A reason why China is such a cost-efficient place to make things is its well-established network of suppliers, manufacturers, and distributors. All three of these sectors are likely to implement 5G networks for improved speed and efficiency.

China is no slouch when it comes to innovation, either. In terms of patent activity, it ranks second in the world. Shenzhen, once a small fishing village, has become China’s answer to Silicon Valley, and is home to domestic telecom giants like Huawei and ZTE Corporation.

Yet, China faces serious obstacles as it seeks to supply the rest of the world with 5G equipment. Huawei is the subject of U.S. sanctions over allegations of its dealings with Iran. Further skepticism arises from the company’s dubious ownership structure, reliance on state subsidies, and claims of espionage.

Huawei’s quest for dominance in the global telecommunications industry has involved tactics and practices that are antithetical to fair, healthy competition.

– Foreign Policy (magazine)

Regardless of the damage these controversies may cause, China shows no signs of slowing down. The country already holds bragging rights for the world’s largest 5G consumer network, and even claims to have begun research on 6G, an eventual successor to 5G.

The Waiting Game

It’s important to remember that the vast majority of 5G benefits are still years away.

Thus, this next generation of mobile networks can be thought of as an enabling technology—new innovations and complementary technologies will be needed to realize its full potential.

While today’s infographic paints an intuitive visualization of the 5G roadmap, only time will tell which industries and countries actually see the most benefits.

Subscribe to Visual Capitalist

Comments

Technology

The 50 Most Visited Websites in the World

Just three websites get 152 billion visits monthly, outpacing the rest of the internet. Here, we rank the most visited websites worldwide.

Published

on

Most Visited Websites

The 50 Most Visited Websites In the World

View the high-resolution of the infographic by clicking here.

If you spend any time online, it’s likely you’re familiar with some of the world’s most visited websites. On today’s internet, a handful of giants have unmatched dominance.

Top Three Websites (Monthly visits):

  • Google: 92.5 billion
  • YouTube: 34.6 billion
  • Facebook: 25.5 billion

Together, the top three websites rake in 152 billion visits monthly, outpacing the next 47 websites combined. What’s more, as the pandemic transformed everything from the way we work, learn, communicate, and shop—a majority of these activities migrated online.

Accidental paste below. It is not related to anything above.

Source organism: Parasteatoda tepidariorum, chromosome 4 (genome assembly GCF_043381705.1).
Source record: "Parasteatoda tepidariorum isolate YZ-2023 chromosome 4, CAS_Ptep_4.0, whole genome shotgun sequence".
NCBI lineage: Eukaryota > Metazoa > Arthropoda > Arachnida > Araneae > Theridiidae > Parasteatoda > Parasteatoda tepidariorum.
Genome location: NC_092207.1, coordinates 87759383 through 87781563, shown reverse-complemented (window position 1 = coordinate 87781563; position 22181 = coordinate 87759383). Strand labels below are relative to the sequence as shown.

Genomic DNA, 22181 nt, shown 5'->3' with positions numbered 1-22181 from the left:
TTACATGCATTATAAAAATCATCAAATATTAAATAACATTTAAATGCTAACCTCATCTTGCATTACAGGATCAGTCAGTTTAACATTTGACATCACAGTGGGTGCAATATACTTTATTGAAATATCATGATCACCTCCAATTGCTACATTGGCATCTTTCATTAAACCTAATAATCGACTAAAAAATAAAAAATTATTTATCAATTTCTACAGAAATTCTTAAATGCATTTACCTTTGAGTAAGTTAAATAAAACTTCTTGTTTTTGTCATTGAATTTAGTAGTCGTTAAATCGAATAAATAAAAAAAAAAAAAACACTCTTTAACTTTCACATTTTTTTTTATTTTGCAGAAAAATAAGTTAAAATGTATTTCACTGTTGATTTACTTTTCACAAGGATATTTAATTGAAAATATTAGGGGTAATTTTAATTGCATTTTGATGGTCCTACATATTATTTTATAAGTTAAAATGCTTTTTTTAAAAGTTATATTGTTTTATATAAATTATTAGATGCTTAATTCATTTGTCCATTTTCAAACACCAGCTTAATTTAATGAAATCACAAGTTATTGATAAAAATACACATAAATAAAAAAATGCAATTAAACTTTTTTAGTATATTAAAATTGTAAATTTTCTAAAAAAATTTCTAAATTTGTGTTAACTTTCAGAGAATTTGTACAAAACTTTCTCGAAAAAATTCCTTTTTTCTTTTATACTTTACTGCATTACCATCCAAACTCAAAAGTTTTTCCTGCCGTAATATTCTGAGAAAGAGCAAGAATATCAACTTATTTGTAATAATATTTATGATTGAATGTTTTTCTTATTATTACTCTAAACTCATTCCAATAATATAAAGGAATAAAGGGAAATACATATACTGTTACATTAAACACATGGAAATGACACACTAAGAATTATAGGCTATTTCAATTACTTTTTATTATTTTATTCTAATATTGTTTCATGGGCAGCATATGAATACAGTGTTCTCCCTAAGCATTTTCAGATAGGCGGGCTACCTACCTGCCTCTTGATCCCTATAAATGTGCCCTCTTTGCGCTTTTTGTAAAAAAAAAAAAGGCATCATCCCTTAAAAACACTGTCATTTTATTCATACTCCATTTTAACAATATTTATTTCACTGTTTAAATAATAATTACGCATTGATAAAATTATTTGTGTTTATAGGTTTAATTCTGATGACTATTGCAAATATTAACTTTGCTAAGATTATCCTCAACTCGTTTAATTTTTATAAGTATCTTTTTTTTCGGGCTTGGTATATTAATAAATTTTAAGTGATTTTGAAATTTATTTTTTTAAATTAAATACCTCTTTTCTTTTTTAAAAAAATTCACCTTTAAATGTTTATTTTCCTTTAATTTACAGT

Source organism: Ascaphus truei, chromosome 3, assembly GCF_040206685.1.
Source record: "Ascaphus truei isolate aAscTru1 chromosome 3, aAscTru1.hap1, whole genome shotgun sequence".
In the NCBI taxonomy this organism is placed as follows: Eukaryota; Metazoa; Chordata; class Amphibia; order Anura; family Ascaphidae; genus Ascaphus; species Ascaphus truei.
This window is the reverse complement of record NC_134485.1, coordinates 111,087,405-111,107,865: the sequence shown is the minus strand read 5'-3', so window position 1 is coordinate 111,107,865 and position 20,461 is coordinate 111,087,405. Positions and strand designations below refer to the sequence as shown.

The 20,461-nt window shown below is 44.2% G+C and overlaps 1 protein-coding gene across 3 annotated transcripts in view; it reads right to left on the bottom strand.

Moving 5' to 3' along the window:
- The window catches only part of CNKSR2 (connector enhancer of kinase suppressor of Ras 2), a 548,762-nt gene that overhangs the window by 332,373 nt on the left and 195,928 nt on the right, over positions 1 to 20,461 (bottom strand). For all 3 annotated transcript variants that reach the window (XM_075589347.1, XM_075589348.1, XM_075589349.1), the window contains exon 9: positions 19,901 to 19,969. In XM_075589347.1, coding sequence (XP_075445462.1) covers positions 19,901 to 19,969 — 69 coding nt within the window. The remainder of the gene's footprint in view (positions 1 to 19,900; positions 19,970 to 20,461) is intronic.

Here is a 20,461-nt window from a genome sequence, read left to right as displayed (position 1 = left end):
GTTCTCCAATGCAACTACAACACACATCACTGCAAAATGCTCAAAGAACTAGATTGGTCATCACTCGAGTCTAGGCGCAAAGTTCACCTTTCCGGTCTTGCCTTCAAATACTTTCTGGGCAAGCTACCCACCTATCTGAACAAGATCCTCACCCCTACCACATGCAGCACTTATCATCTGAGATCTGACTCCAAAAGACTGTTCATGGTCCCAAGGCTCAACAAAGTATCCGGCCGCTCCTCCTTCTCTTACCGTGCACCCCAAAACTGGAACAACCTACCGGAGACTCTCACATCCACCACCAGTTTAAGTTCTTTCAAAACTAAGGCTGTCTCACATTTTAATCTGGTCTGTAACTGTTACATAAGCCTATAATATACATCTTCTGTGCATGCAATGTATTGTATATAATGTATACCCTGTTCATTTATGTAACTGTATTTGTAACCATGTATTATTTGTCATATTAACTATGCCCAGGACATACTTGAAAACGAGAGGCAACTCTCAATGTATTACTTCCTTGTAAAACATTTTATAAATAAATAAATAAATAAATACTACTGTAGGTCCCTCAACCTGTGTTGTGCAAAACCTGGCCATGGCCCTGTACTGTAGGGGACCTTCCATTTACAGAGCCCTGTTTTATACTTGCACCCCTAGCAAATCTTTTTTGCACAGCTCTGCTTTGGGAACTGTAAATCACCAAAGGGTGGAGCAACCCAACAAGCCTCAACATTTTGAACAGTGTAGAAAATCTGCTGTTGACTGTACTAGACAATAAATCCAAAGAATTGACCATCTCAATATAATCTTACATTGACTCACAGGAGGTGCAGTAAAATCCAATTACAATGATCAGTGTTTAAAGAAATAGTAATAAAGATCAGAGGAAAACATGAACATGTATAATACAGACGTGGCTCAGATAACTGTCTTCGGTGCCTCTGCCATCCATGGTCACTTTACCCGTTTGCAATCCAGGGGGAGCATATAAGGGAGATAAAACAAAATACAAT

In this new visualization, we look at the most visited websites around the world, drawing data from SimilarWeb (as of November 2020).

The Top Global Websites

Servicing over two trillion search queries annually through its network, Alphabet-owned Google ranks highest with its flagship domain, Google.com. Google derives approximately 80% of its earnings from ad revenues.

RankWebsite
Monthly Visitors
Country of Origin
Category
1Google.com92.5BU.S.Search Engines
2Youtube.com34.6BU.S.TV Movies and Streaming
3Facebook.com25.5BU.S.
Social Networks and Online Communities
4Twitter.com6.6BU.S.
Social Networks and Online Communities
5Wikipedia.org6.1BU.S.Dictionaries and Encyclopedias
6Instagram.com6.1BU.S.
Social Networks and Online Communities
7Baidu.com5.6BChinaSearch Engines
8Yahoo.com3.8BU.S.News and Media
9xvideos.com3.4BCzech RepublicAdult
10pornhub.com3.3BCanadaAdult
11Yandex.ru3.2BRussiaSearch Engines
12Whatsapp.com3.1BU.S.
Social Networks and Online Communities
13Amazon.com2.9BU.S.Marketplace
14xnxx.com2.9BCzech RepublicAdult
15Zoom.us2.7BU.S.
Computers Electronics and Technology
16Live.com2.5BU.S.Email
17Netflix.com2.4BU.S.TV Movies and Streaming
18Yahoo.co.jp2.4BJapanNews and Media
19Vk.com1.8BRussia
Social Networks and Online Communities
20Reddit.com1.6BU.S.
Social Networks and Online Communities
21Office.com1.6BU.S.Programming and Developer Software
22Naver.com1.5BSouth KoreaNews and Media
23Pinterest.com1.3BU.S.
Social Networks and Online Communities
24Discord.com1.2BU.S.
Social Networks and Online Communities
25Linkedin.com1.2BU.S.
Social Networks and Online Communities
26Cnn.com1.2BU.S.News and Media
27xhamster.com1.2BCyprusAdult
28Microsoft.com1.1BU.S.Programming and Developer Software
29Mail.ru1.1BRussiaEmail
30Globo.com1.0BBrazilNews and Media
31Bing.com1.0BU.S.Search Engines
32Twitch.tv1.0BU.S.
Video Games Consoles and Accessories
33Google.com.br1.0BBrazilSearch Engines
34QQ.com981.3MChinaNews and Media
35
Microsoftonline.com
968.9MUnknownProgramming and Developer Software
36ebay.com957.1MU.S.Marketplace
37Msn.com885.4MU.S.News and Media
38News.yahoo.co.jp839.8MJapanNews and Media
39Duckduckgo.com819.4MU.S.Search Engines
40Ok.ru764.9MRussia
Social Networks and Online Communities
41Walmart.com718.6MU.S.Marketplace
42Bilibili.com686.0MChinaAnimation and Comics
43Tiktok.com663.2MChina